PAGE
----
The deadline for responses is 11.45pm on Friday 23 October.
The proposed tariff reductions are much larger than were generally expected. For example, smaller-scale solar PV installations currently eligible for 12.47 pence per kilowatt hour, would only receive 1.63 pence per KWh under the proposed new tariffs - an 87 per cent cut.
The consultation seeks views on the impacts of the scheme's closure, whether implemented in the immediate term or as a phased closure over several years. However, the consultation also discusses possible future directions for small-scale renewable support, which could build on, or replace, FITs.
In particular, the consultation looks at:
- "Ways of introducing competitive allocation to drive down costs and increase value for money for bill payers. We wish to take views on the practical implications, advantages, and disadvantages of such a change."
- "Restricting small-scale renewables support to particular groups, such as householders and community groups, or particular technologies, such as solar PV, which appears closest to achieving subsidy-free existence with a final push of public support."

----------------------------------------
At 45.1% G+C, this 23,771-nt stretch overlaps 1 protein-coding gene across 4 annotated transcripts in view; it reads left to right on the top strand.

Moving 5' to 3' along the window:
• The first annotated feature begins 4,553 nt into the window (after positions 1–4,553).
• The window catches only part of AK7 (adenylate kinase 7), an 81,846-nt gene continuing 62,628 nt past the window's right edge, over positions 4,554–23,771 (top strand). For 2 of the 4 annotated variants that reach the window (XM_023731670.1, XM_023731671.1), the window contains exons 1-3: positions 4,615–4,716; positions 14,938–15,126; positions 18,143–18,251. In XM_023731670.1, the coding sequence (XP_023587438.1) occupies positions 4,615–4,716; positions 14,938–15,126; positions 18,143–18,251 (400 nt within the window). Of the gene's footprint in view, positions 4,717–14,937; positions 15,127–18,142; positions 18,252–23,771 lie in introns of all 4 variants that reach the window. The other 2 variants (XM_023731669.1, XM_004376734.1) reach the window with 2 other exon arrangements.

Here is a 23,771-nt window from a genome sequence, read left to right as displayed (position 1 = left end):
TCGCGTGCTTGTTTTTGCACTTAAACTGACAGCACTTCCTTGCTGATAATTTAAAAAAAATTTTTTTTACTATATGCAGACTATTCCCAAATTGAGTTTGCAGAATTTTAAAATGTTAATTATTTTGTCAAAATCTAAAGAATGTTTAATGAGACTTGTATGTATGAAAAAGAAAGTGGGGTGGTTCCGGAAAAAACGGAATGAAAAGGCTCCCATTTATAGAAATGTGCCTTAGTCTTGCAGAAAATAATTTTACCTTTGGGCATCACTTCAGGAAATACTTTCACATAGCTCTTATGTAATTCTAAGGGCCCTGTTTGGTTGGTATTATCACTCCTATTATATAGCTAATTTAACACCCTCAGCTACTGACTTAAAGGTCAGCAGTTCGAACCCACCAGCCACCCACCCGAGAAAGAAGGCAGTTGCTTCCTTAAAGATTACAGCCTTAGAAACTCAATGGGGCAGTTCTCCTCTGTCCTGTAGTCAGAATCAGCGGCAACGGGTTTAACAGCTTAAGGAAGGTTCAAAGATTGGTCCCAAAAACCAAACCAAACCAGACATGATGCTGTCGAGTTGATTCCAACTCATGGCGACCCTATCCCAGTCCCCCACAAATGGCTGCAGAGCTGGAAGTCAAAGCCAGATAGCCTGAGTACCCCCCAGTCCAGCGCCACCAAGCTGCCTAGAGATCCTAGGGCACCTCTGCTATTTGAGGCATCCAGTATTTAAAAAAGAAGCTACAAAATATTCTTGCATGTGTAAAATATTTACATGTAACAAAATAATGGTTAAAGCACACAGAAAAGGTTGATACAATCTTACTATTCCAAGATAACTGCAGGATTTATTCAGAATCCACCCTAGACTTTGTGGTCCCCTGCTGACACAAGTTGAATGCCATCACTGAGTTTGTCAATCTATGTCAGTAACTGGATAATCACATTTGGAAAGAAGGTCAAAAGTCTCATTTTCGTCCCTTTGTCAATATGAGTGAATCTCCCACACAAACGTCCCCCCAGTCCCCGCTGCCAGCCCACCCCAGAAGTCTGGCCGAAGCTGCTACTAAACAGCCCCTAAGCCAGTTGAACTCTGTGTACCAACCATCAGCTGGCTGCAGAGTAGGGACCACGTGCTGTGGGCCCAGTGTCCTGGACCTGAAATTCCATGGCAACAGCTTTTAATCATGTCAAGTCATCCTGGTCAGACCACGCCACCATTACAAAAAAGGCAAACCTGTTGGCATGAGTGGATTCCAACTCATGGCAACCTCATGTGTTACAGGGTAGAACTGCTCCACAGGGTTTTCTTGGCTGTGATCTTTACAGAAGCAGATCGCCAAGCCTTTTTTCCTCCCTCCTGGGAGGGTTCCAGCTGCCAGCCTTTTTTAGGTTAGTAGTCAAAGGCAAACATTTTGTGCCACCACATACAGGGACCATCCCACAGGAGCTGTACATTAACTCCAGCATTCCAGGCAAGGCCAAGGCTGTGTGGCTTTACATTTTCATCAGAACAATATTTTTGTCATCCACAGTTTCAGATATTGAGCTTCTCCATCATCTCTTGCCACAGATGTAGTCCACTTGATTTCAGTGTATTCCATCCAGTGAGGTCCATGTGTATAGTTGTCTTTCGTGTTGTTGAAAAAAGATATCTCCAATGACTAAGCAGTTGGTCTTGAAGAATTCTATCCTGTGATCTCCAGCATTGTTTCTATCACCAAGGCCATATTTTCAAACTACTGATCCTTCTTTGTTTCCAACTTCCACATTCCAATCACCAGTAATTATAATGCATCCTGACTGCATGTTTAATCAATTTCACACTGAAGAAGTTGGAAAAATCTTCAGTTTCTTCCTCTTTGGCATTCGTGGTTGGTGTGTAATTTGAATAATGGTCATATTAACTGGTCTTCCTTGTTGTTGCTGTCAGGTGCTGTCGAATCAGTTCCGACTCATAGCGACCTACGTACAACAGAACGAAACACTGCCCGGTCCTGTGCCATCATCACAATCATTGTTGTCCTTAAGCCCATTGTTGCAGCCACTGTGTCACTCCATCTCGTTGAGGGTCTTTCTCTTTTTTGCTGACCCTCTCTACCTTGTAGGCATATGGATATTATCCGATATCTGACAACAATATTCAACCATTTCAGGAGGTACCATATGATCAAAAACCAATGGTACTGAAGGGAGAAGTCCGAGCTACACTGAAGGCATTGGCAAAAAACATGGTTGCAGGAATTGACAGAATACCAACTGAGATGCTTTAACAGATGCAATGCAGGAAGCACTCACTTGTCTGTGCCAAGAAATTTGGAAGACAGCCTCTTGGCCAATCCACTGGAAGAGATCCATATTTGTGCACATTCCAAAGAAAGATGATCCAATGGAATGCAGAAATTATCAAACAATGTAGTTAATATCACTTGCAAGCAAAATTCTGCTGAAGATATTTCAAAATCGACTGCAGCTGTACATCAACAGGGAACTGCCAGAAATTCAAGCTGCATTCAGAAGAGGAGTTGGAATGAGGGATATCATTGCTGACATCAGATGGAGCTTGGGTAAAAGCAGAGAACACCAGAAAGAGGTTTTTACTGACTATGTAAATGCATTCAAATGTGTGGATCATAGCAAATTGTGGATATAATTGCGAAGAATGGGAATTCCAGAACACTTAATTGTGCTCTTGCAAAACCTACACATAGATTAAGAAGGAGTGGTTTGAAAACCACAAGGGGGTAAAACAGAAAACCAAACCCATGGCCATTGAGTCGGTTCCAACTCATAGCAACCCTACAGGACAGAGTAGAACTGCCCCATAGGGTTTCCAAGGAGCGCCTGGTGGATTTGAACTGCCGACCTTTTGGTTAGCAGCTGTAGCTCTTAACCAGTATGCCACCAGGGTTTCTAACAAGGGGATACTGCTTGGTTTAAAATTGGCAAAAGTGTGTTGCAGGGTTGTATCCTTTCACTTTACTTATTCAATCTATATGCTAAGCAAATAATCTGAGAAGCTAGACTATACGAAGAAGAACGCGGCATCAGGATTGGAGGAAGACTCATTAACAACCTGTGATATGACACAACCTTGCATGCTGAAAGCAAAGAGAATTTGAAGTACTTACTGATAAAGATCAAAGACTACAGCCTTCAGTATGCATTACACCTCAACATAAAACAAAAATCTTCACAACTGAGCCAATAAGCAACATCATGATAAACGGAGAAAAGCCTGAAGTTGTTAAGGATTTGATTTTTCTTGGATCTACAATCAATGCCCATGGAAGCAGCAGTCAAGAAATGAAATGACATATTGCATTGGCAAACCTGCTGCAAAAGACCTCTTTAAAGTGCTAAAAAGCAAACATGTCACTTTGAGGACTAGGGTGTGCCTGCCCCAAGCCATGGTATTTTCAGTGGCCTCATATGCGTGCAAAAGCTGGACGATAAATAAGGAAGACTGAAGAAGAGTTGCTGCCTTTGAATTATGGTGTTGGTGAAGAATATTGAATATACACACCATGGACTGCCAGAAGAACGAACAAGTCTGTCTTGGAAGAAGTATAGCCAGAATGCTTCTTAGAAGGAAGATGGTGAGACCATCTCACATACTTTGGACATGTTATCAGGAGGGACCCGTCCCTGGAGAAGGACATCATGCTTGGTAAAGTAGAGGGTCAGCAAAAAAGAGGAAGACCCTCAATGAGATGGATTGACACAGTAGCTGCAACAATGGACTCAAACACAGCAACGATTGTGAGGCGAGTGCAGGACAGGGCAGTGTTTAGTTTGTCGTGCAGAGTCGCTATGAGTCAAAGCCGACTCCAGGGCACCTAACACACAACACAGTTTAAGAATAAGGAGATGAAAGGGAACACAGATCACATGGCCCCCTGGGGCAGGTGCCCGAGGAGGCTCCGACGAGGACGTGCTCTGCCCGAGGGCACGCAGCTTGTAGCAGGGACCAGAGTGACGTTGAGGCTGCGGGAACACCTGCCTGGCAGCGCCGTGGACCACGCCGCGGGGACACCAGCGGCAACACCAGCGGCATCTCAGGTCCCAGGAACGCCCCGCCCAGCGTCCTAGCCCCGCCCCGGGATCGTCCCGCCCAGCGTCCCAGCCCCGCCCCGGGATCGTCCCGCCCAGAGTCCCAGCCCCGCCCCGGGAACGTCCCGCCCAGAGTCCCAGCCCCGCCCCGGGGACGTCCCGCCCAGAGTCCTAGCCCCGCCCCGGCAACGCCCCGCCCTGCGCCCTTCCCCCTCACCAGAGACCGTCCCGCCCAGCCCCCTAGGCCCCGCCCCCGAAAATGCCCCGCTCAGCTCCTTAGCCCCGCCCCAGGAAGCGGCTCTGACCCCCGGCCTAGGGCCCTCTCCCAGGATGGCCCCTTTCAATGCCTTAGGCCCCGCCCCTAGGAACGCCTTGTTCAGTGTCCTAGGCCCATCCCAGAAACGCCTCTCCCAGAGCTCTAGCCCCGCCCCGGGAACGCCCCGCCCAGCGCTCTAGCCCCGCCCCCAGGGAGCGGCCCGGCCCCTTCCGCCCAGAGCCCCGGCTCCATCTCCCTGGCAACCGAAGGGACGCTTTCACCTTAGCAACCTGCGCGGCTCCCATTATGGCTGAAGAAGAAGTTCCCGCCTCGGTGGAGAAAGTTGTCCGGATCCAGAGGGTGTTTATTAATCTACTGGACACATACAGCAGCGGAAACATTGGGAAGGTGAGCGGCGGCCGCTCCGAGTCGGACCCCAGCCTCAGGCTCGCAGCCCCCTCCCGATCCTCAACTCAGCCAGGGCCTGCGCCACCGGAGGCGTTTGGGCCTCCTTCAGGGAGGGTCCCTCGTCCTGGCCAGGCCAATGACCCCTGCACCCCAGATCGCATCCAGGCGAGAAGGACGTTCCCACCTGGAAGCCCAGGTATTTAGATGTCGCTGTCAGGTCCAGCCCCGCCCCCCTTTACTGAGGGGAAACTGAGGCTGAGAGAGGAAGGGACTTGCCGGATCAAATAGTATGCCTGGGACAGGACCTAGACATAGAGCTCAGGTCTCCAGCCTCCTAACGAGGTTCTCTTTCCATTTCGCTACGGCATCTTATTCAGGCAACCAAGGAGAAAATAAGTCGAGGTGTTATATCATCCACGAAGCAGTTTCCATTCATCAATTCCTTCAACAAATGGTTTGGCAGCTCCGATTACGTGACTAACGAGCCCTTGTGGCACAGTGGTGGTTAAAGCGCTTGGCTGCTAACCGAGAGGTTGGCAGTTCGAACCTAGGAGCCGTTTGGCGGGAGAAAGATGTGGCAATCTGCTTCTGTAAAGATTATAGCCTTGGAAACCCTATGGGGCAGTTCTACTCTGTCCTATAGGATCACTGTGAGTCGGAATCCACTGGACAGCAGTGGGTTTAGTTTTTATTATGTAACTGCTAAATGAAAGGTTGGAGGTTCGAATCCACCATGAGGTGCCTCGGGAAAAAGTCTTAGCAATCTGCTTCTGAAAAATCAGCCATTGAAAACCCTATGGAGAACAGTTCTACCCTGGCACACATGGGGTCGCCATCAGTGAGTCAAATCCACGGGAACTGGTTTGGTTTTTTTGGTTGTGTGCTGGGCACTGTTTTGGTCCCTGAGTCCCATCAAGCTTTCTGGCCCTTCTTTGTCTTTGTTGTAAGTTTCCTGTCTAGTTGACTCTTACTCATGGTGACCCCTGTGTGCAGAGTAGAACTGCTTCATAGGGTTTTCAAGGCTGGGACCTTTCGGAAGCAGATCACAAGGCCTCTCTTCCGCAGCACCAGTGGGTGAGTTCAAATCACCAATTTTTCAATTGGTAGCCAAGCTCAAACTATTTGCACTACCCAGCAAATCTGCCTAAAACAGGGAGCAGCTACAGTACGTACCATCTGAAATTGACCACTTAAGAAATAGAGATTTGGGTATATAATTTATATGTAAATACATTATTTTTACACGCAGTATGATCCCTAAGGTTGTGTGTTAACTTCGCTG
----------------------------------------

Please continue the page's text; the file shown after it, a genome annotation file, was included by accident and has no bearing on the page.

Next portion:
- "Limiting support to metered export so small-scale generators continue to have a route to market for the renewable electricity they produce."
The proposals are to reduce these generation tariffs, through a quarterly default degression mechanism. For solar PV, this system would mean that the generation tariffs would reach zero by January 2019.
Anaerobic digestion tariffs would not change under these proposals.
The consultation also does not propose any change to export tariffs at this stage. However, DECC are consulting on options to "ensure the long-term sustainability of the export tariff".
These options are:
- Withdraw the right for >50kW installations to opt for the export tariff
- Re-base the export tariff to a lower level
- Formalise annual re-set of the export tariff to a wholesale power price index
DECC proposes to put in place a rule to prevent new extensions claiming support under FITs and to end deemed exports in favour of fully-metered exports. This would include exiting FiTs installations, using smart meters.
Other proposals include raising the energy efficiency requirement for the higher tariff bands form EPC certificate band D, to band C, with a possible exemption to this C band requirement for fuel poor households, providing loft and cavity wall insulation has been installed, where possible.
To read the full consultation document, visit:
https://www.gov.uk/government/consultat ... iff-scheme
For a report from the Guardian, visit:
http://www.theguardian.com/environment/ ... o#comments